Key Victory

  • HB 1300 “Blueprint for Maryland’s Future – Implementation”

    Based on the recommendations of the blue-ribbon Kirwan Commission, the “Blueprint” legislation will institute sweeping reforms in the K-12 education system and lead to dramatic strides in early care and education. Its key early childhood provisions include a vast expansion of public pre-K in schools and child care programs, enhanced professional development for providers, new funding for the Maryland Infants and Toddlers Program, and the creation of 135 new Judy Centers and 30 new Family Support Centers over the next 10 years. The “Blueprint” represents a triumph of MFN’s efforts in these areas and is arguably the State’s most important piece of legislation in decades. Although the Governor vetoed the bill on May 7, it passed the General Assembly with overwhelming majorities, and a vigorous override campaign is expected.

Unfinished Business

  • HB 839 / SB 539 “Labor and Employment – Family and Medical Leave Insurance Program – Establishment” (Time to Care Act)

    Introduced for a second consecutive year, the Time to Care Act made tremendous progress but sadly fell short of success. It sought to establish an insurance fund to provide partial wage replacement for workers taking time away from jobs to care for new babies, loved ones with serious health conditions or disabilities, or themselves. The U.S. is the only industrialized country that lacks a paid family and medical leave program, and Maryland would have become the ninth state to establish one. The bill was under active negotiation until early adjournment become inevitable; no final vote on the legislation was taken. Ironically, the pandemic has itself spotlighted this critical need.

Looking Ahead

  • The pandemic’s negative impact on the State budget will almost certainly be severe, and allocations to critical programs are vulnerable to potential cuts.  Even before the pandemic struck, the Governor had indicated serious reservations about the “Blueprint” legislation, so his veto was not entirely unexpected. The timing of an override vote will depend on whether the General Assembly leadership decides to convene a Special Session in the coming months or wait until the opening of the 2021 Session.  In the meantime, Maryland’s young children and families face challenges no one would have imagined a short while ago, and child care providers are struggling for their survival at a time when they will be utterly indispensable to economic recovery.  MFN must redouble its public policy efforts to protect and advance all their interests.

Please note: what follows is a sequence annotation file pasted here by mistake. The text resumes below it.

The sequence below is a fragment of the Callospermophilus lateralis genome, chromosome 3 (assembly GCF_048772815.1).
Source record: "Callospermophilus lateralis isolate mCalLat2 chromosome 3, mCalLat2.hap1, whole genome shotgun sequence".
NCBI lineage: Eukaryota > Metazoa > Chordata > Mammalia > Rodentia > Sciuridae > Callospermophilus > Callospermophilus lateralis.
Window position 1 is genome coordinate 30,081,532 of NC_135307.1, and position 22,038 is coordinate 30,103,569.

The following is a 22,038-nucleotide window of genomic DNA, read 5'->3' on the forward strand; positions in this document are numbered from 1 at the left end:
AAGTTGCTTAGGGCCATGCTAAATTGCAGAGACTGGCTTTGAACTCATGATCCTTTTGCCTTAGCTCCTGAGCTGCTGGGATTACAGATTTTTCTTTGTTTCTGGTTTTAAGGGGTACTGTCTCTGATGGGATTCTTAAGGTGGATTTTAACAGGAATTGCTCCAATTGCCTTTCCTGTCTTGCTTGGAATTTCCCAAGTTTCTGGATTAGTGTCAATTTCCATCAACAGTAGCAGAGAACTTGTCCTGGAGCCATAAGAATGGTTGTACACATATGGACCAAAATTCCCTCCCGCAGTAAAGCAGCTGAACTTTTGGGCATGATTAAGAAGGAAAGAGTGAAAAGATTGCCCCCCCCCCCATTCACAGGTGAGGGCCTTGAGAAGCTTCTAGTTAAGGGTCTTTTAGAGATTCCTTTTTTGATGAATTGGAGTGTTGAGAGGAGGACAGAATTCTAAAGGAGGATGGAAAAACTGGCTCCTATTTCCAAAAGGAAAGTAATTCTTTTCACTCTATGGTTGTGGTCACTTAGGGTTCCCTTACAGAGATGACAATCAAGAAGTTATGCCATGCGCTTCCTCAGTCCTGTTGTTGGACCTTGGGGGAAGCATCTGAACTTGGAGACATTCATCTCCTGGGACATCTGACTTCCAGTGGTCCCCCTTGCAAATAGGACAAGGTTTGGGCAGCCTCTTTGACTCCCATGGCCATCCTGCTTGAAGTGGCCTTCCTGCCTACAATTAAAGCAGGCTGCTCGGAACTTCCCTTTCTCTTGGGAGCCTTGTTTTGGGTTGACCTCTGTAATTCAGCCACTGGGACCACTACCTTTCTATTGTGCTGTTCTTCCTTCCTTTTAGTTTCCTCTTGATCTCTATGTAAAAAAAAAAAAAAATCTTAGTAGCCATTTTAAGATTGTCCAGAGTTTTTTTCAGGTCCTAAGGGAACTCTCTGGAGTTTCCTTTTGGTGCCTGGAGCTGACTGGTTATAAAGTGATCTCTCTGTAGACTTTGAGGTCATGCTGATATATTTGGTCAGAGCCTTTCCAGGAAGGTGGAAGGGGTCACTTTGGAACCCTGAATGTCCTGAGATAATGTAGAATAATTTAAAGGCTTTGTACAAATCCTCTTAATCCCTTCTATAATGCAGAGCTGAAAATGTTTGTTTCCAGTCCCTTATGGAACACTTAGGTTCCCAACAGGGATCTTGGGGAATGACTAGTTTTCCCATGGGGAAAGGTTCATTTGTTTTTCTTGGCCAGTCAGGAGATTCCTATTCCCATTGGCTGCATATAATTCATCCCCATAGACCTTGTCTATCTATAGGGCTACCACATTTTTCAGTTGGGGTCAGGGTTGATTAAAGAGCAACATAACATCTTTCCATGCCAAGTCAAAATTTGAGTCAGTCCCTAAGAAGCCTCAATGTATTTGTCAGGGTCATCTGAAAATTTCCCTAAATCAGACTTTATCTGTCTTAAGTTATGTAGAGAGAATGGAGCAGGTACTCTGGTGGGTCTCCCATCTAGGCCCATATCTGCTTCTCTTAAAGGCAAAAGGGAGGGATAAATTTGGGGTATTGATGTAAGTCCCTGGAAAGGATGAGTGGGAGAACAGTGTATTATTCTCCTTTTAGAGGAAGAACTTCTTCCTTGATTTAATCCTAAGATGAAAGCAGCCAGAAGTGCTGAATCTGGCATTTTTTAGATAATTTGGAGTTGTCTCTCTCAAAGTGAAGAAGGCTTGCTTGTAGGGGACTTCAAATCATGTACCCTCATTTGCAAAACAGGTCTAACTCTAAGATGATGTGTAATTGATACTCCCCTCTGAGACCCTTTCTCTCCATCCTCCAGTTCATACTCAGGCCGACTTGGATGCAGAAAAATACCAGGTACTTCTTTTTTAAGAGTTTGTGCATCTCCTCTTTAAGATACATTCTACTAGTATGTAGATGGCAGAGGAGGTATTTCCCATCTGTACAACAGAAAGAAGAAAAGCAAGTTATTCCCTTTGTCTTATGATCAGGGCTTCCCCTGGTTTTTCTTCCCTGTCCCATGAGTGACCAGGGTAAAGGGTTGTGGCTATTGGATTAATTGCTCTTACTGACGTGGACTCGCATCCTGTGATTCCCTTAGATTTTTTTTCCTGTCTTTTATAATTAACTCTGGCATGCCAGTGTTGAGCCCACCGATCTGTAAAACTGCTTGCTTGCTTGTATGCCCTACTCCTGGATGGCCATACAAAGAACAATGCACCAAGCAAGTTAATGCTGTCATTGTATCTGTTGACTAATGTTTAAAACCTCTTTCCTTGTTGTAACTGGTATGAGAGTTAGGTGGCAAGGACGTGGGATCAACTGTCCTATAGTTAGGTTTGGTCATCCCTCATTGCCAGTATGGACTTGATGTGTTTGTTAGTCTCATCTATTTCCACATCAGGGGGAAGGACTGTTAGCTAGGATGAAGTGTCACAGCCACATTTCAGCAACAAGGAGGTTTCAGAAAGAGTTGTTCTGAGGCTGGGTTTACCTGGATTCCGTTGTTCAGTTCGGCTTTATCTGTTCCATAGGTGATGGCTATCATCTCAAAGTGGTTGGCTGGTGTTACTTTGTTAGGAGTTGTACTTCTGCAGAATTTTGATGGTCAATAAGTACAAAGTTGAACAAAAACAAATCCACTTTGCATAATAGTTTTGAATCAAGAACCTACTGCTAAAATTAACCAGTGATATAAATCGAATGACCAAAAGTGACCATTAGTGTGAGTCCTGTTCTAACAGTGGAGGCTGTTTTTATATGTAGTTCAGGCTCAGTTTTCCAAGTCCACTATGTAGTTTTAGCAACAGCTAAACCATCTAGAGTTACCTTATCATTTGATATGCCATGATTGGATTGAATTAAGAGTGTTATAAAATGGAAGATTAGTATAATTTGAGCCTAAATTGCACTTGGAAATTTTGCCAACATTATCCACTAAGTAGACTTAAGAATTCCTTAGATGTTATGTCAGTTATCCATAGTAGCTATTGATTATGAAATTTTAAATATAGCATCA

public policy report MAY 2020

As Maryland political observers might readily have predicted, change and unpredictability marked the 2020 Legislative Session. Seismic shifts at the pinnacles of leadership in both the Senate and House of Delegates sent aftershocks rippling through the General Assembly power structure. New cadres of lawmakers, ushered in by successive high-turnover elections, continued to assert their generational presence in ways their predecessors might barely recognize. Meanwhile, an agenda packed with complex and contentious proposals made the outcomes of many top priorities open to question. When the General Assembly convened in early January, the only thing certain about the 2020 Session was uncertainty.

But no one, it’s safe to say, could have foreseen the upheaval that has ensued. The outbreak of the COVID- 19 pandemic unleashed death, illness, and disruption on a global scale not witnessed in a century. Annapolis, of course, was not immune. Faced with a rapidly intensifying public health emergency, the Governor and legislative leaders in mid-March barred public entry to the State House and its office complex, casting an eerily depopulated pall over buildings normally bustling with staff, advocates, and other citizens. As the situation grew even more dire, the Session abruptly drew to a close on March 18, nearly three weeks ahead of schedule—the first early adjournment since the Civil War. The Administration, the General Assembly, and all Marylanders will be dealing with the pandemic and its myriad ramifications for the foreseeable future.

And yet, amid the most trying circumstances many can remember, the Session concluded with an extraordinary flurry of activity. With only a handful of bills finalized even the week before, the General Assembly enacted more than 650 pieces of legislation in its final three days. Faced with spotty internet connections and unstaffed legislative offices, MFN and other advocates struggled remotely to keep abreast and weigh in on critical matters, when possible. The sprint to the finish included not only the passage of a challenging FY 2021 budget (as required by the State Constitution) but several major pieces of education legislation. Chief among them was the landmark “Blueprint for Maryland’s Future – Implementation,” which within its sweeping scope embodies the most dramatic strides in early childhood education in decades. While the uncertainly that marked the beginning of the 2020 Session remains in even greater force, the “Blueprint” legislation—like the pandemic itself—will mark a point in Maryland history.